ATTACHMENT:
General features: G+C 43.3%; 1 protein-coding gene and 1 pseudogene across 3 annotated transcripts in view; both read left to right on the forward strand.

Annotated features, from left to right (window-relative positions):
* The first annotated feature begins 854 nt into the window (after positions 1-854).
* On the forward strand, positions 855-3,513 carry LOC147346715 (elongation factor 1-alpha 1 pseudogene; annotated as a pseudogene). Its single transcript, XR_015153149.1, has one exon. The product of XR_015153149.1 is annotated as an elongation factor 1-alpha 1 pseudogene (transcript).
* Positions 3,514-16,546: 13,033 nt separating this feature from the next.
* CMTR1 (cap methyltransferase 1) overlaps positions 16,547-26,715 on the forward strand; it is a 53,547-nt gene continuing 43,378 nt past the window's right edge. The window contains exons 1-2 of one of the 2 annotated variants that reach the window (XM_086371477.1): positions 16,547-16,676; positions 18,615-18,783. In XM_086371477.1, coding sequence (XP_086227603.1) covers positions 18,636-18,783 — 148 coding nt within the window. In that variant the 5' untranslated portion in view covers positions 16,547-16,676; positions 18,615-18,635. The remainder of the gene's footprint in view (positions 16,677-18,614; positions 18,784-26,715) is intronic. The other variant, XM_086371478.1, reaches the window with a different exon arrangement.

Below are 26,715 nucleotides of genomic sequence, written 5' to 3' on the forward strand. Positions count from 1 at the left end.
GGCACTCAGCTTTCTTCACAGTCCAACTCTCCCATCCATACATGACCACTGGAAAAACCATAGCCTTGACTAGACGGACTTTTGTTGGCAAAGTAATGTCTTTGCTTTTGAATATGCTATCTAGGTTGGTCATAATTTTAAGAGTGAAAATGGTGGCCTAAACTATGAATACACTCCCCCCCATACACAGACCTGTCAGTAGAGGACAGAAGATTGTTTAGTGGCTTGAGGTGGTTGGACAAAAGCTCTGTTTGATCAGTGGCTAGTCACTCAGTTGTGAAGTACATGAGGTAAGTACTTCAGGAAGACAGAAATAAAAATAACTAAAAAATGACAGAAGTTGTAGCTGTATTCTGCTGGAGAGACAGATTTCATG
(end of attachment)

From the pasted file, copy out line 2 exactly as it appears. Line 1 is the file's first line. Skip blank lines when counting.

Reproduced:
Annotated features, from left to right (window-relative positions):